Media magnate Larry Flynt died Feb. 10, 2021 at his home, according to the New York Post. The Hustler magazine founder was 78. His cause of death was reportedly due to heart failure.
While it’s no secret that Flynt had some enemies (lest we forget the harrowing murder attempt in 1978 that rendered him paralyzed from the waist down), it goes without saying that he accomplished a great deal during his time on Earth — including creating an entire empire built upon pornography. It appears that like many other financially prosperous individuals, he preferred to live by the old adage, “work hard, play harder.” Hence, the golf course mansion in Maui that he scooped up for a cool $5.7 million in 2015, per the Los Angeles Times. But just how much was the tycoon worth at the time of his death? Keep reading to find out.
Larry Flynt was a risk-taker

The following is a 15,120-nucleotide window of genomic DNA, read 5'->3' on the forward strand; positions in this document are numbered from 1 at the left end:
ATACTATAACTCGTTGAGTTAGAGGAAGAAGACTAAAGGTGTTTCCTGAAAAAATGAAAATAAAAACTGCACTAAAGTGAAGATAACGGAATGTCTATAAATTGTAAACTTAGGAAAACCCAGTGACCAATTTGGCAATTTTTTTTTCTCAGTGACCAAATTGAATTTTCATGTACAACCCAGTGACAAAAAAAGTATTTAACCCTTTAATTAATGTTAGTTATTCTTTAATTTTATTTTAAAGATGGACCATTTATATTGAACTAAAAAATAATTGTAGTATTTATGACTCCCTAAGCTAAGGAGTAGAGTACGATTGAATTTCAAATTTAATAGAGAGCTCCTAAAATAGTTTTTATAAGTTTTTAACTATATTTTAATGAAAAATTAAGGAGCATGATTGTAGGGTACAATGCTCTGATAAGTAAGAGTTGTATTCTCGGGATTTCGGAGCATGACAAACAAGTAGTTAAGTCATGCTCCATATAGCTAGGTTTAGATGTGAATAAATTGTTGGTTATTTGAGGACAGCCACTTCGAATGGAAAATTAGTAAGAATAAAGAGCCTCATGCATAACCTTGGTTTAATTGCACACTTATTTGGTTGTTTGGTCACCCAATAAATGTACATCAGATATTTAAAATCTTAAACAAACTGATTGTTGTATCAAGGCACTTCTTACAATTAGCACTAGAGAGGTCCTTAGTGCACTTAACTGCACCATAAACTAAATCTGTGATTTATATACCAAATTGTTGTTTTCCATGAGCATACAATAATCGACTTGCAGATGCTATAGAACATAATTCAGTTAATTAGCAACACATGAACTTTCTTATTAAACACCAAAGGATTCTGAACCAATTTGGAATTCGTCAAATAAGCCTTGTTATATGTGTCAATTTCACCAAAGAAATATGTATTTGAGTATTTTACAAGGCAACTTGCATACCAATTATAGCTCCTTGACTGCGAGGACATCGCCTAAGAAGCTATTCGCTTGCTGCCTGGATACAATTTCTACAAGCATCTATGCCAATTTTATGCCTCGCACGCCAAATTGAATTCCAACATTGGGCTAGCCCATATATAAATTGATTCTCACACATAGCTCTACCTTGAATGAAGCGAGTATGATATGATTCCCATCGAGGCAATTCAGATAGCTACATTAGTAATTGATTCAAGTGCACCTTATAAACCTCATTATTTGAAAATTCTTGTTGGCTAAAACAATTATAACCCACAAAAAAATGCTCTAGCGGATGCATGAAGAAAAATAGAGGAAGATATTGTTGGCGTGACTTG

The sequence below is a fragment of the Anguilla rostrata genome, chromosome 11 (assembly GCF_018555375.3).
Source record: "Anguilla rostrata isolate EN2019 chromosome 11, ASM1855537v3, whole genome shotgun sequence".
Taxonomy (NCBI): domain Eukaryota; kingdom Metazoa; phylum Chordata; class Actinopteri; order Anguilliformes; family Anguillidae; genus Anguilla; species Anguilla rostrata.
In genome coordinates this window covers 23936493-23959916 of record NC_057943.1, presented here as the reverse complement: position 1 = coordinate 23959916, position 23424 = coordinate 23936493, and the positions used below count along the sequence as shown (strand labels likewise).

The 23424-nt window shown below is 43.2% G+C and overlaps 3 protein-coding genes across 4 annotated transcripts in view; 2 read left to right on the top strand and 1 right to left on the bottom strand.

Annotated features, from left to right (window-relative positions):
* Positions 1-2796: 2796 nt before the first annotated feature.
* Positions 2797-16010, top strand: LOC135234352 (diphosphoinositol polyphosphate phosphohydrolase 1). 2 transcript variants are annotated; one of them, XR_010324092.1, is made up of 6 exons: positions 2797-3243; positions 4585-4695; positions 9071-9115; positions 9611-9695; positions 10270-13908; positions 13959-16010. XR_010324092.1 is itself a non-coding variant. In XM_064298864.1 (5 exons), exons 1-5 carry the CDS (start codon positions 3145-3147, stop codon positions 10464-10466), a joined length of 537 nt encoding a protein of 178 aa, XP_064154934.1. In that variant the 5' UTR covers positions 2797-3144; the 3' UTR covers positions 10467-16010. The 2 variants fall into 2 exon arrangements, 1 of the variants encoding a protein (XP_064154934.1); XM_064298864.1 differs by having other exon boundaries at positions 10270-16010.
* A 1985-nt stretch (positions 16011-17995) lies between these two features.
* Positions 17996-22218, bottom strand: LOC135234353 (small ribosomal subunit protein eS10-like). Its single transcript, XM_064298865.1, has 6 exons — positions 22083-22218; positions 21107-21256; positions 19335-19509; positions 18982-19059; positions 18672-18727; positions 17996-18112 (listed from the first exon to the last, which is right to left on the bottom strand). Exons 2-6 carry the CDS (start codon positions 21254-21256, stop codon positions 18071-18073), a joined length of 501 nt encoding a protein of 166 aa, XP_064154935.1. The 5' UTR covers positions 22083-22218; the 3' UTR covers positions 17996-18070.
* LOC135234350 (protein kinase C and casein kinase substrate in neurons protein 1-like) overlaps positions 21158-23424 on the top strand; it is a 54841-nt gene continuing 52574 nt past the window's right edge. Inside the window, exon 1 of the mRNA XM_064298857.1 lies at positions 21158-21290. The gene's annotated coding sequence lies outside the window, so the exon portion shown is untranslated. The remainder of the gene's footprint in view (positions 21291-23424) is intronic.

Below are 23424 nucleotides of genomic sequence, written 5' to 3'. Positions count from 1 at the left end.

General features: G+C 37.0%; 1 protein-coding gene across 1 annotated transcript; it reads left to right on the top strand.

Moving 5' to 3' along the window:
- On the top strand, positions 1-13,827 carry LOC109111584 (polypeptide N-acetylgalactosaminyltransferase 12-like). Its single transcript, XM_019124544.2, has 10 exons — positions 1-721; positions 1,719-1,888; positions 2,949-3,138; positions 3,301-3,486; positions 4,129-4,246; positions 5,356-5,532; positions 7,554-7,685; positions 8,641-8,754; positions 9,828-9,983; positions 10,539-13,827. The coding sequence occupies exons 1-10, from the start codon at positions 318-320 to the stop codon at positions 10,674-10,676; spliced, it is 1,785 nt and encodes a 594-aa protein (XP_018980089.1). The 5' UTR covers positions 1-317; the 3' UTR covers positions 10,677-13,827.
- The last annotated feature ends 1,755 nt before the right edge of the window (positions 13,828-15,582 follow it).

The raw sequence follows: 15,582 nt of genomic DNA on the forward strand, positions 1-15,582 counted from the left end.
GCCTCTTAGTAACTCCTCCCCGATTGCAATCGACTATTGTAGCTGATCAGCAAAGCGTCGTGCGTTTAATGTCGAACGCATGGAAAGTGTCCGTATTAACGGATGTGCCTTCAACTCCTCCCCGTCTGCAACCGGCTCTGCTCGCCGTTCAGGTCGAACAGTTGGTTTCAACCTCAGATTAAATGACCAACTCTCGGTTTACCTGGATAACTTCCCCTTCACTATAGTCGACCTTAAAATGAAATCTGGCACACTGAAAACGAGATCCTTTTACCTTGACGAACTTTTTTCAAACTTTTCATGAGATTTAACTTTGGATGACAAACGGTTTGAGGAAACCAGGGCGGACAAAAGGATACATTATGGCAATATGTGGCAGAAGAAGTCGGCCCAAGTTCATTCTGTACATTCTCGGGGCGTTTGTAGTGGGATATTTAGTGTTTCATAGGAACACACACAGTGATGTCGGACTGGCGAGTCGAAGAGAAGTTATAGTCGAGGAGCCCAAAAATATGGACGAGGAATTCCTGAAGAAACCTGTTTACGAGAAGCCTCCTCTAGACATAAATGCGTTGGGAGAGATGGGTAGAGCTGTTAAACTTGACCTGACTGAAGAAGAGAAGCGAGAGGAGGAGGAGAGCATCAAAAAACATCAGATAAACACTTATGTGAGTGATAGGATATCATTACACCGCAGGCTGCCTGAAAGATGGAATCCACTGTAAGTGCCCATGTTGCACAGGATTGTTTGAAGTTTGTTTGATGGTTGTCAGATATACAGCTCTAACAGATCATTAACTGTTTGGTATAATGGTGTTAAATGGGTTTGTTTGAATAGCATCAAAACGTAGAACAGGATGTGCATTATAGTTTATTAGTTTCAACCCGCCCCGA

According to Celebrity Net Worth, businessman Larry Flynt was worth a whopping $500 million. We’ll let you do the math on how many magazines he had to sell in order to reach that level of wealth.
It’s reported that Flynt’s fortune grew from a meager $1800 investment of his personal savings into his mother’s bar in Dayton, Ohio in 1965. After spending some time revamping the bar, he soon turned it into a lucrative enterprise. With the profits, he re-invested and opened more bars, including the famous Hustler Cocktail Lounge in 1968. According to The Cincinnati Enquirer, his business model was simple: “Nothing fancy. No delusions of respectability. Just a safe bet that the world was full of men willing to pay cash to drink cheap beer and look at pretty dancers.”
In 1972, he decided to create a newsletter to drum up business for his nightclubs, and it was that idea that gave way to even loftier ventures. Enter Hustler magazine in 1974, and the rest is history. That history included the 1996 Oscar-nominated film The People vs. Larry Flynt, starring Woody Harrelson in the titular role. Flynt went on to found his own publication company, film studio, and even a casino! Cha-ching!
He certainly wasn’t afraid to push boundaries when it came to social norms and free speech. As he told The Cincinnati Enquirer, “The First Amendment is supposed to protect offensive speech. If you’re not going to offend anybody, you don’t need the First Amendment.”
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